So I have been practicing the piano for a few months now.

I'd like to get started on ear training and interval training. Parts of it is the constant recommendation I keep finding that I need to sing the notes.

I have two main concerns:

First concern: So piano has 88 keys, 7 octaves. Since I'm a guy it seems I will be in a tenor or baritone range. How does this play with ear training? Does it mean guys can't use their voice to train in the mezzo soprano and soprano range pitches for example? Will I hurt my voice if I do that or is it ok to push my voice since it's a single note? Or do you learn the pitch in your octave range and somehow your ear can transpose that skill to the out of range octaves?

Second question is vocabulary to use. meaning should I hum? Should I try a choir type "Ahh"? Does that change as you move through range? Should i try solfege all around? (since it uses different words I feel it will distract from hearing the pitch) or should I use scale numbers? I'm not thinking within 12 keys, I'm thinking what is the strategy across the 88 keys? Not to sing in the full range ofcourse but singing for ear training purposes.

2 Answers 2


It's pretty straightforward that no-one will be able to sing all the notes found on a piano. So, one finds one's own range, and uses that.Might be an idea in the initial stages to mark a comfortable range. No trouble using chest or head voice - and even falsetto won't go amiss.

Since part of the quest is recognising intervals, the octave will be a useful one, as you can get used to playing a note, and singing that same name in a different octave.

What sound to sing? No-one's listening, are they? Sing all sorts of different sounds - me, la, wee, baa - most things that don't end abruptly.

Yes, get used to tonic sol-fa, and make yourself aware of fixed do and moveable do. But only use moveable do in one key at a time. Makes more sense that way.

There are several instruments which approximate in range to the male voice - guitar, clarinet, trumpet - but obviously that's only very approximate, but may be more suited to someone's vocal range.

  • Ok, so we sing notes within our vocal range, I'm a guy so left side covered. We get familiar with that. How am i going to build this experience in the right hand range? Most of the melodies occur right of middle C. The way I can see it, either I need to have a feel and accuracy for very large interval jumps which I internalized on the left side and I can feel the interval jump to right hand which seems quite difficult and won't be accurate. Second way is that there is something all C's share.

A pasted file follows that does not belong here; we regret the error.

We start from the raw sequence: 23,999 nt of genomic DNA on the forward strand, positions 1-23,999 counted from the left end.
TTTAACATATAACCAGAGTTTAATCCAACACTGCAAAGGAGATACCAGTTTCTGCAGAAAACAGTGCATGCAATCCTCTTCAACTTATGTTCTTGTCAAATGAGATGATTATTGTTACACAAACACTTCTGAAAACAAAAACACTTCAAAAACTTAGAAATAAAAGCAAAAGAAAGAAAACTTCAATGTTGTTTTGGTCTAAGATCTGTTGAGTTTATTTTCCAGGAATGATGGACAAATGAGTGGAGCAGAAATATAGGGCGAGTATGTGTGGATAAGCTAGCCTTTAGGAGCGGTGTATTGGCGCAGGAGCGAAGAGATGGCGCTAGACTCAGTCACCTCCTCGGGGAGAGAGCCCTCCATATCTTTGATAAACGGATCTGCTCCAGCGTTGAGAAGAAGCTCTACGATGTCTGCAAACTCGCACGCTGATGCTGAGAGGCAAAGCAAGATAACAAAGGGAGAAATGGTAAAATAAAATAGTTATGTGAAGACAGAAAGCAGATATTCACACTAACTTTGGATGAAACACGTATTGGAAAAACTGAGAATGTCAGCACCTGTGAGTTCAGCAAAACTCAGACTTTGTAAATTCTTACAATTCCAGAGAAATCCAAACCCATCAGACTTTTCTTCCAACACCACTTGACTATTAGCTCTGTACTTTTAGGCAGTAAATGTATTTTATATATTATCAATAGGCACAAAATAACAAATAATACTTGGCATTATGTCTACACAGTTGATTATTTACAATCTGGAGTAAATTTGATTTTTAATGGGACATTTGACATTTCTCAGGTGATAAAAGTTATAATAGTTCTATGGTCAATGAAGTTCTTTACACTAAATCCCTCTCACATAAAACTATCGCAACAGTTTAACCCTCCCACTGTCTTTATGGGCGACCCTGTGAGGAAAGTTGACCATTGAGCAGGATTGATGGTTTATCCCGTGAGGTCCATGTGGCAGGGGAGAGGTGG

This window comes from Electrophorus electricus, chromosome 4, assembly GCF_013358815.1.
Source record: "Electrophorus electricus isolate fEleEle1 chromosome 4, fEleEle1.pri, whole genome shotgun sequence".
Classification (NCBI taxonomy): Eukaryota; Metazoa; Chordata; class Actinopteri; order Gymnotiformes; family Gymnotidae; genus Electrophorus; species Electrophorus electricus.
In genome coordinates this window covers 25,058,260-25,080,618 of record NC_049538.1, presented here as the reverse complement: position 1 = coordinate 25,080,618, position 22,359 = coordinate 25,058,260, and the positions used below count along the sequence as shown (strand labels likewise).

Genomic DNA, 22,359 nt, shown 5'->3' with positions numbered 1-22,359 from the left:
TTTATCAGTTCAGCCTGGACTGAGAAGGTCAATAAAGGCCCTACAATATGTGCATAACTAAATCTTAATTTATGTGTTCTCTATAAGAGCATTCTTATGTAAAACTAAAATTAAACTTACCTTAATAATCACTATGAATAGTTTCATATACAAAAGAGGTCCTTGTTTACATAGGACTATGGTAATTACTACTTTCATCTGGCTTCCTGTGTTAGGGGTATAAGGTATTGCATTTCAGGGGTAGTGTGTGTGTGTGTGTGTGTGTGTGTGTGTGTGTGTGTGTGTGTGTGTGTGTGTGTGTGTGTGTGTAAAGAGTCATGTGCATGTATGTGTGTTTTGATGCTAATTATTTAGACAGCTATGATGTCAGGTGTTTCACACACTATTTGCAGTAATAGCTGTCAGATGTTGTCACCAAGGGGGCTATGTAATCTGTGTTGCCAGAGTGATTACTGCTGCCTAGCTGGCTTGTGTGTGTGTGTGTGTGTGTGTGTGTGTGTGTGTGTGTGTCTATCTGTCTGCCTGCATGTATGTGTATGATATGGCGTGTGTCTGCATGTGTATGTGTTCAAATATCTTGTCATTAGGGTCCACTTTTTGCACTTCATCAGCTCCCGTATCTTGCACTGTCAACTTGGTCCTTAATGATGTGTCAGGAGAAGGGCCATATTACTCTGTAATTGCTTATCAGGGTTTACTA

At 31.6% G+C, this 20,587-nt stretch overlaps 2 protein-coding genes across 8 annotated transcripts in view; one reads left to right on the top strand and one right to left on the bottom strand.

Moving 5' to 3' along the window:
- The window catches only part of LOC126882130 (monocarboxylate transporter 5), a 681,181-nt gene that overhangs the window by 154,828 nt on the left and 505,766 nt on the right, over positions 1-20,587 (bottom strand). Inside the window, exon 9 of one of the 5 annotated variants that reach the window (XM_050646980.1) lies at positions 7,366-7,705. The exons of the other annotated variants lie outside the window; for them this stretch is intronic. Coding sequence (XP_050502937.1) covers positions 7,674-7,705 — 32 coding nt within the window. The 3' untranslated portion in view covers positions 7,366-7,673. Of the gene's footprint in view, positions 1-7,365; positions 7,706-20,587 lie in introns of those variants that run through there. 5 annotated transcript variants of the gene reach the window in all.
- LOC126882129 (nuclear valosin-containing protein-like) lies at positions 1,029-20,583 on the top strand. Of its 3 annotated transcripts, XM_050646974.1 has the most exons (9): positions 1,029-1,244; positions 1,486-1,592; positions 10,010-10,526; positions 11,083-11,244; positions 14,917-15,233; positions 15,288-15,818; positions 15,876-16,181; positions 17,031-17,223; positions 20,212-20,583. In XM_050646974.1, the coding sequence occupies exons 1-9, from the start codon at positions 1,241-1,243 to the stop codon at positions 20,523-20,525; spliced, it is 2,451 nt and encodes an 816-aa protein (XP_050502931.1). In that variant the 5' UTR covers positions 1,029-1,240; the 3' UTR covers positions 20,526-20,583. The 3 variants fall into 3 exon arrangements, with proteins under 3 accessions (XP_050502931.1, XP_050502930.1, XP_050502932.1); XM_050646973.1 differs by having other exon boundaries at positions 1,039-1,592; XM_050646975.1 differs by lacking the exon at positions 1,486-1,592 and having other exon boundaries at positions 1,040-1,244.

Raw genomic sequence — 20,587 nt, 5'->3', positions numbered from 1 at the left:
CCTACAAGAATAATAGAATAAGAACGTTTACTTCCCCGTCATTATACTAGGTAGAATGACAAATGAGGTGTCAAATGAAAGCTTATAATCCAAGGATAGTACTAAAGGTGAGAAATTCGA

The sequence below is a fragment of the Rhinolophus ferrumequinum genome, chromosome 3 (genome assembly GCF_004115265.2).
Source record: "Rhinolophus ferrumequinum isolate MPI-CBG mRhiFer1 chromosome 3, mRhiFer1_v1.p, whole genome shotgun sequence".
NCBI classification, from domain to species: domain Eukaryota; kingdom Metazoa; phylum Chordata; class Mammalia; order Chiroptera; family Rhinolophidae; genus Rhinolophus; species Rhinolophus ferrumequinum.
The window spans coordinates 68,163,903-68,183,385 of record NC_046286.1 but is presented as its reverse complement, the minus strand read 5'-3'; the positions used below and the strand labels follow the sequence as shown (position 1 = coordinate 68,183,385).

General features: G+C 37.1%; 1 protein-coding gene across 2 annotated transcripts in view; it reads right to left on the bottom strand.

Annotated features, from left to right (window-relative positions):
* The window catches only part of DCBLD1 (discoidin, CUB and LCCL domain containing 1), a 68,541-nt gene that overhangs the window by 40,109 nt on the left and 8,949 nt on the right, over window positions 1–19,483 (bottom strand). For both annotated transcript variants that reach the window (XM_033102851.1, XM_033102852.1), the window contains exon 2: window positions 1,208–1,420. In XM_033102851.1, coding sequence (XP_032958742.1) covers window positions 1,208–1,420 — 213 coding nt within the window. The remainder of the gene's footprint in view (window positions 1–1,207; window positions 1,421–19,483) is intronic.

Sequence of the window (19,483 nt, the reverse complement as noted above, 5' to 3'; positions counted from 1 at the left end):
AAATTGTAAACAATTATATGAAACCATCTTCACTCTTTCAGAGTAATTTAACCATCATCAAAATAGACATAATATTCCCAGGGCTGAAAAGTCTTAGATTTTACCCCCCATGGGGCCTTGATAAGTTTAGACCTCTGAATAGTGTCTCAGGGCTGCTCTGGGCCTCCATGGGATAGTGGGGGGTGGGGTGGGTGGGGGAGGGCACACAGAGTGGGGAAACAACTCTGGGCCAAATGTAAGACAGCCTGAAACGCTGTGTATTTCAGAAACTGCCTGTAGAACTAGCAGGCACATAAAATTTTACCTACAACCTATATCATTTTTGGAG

– FarisB
    Mar 1, 2017 at 14:35
  • C is red for example and D is orange and so on and when I get to the next C I can still hear the red in the note for example. Is that the case? Is there a unique identifier that this is a C? If you can detect that then wouldn't that be like perfect pitch which I understood is very rare. Or is the main take away only the interval feel which you build in the left side then you just have it on the right side as well? And you would still need the piano to hunt for the starting note then go from there?
    – FarisB
    Mar 1, 2017 at 14:35
  • Almost everyone can identify an octave, nothing to do with perfect pitch. It doesn't matter here whether that octave is C-C or D-D, which is what Tim was saying. Just learn the interval. Then it doesn't matter if you are a baritone, but playing notes up the top of the keyboard. You'll be able to match a C on the keys with your sung C
    – Doktor Mayhem
    Mar 1, 2017 at 14:39
  • Yes, the octaves are quite different. But it won't come as exactly as C to C. I'm thinking like a jump from C3 in one octave to a G4 in the next, versus an F4 for example. Or from C3 to D4 for example. Or when we really go in high pitches it will become too different. I don't want to over complicate things though. I guess no point in looking too far, I'll do the left side then see how things look. Maybe it will look clear then.
    – FarisB
    Mar 1, 2017 at 14:47
  • Maybe i'll be able to hear a dissonance between C and D since I'm referring to C and use that as a guide?
    – FarisB
    Mar 1, 2017 at 14:50

A couple of things - the piano is a great tool because it's a good visual representation of pitch distance.

What might be actually beneficial is for you to try and sing the octave version of the test pitch that's most comfortable for you. That allows you to continue to identify pitches in different ranges while still recognizing the multiple or factor of the test pitch (if you play A440 and sing A220, you're still singing an "A").

If you need to test other pitches outside your comfortable range on the high-side, you can try singing in your falsetto (young boy's voice). You've still got it even if you don't use it. And don't feel uncomfortable - trained male singers still work on and with their falsetto even if they don't perform much with that part of the voice.

As far as solfege goes, I'd recommend "moveable DO". "Fixed DO" is no different than just singing "FSHARP!" or "AFLAT!". So singing a fifth above the "DO" given will always be "SOL" (SO),etc. Much more straightforward for relative pitch learning. It's useful to know WHAT the fifth above AFlat is, but you can learn that information separately, if your main focus is to identify relative pitch intervals first.

If you're not using solfege syllables, I'd recommend "Zi" or "Zah" (whichever is more comfortable for your voice type) as it gets the air moving and has a more defined start to the note. Humming can let you off the hook a bit by being slightly rhythmically indeterminate.

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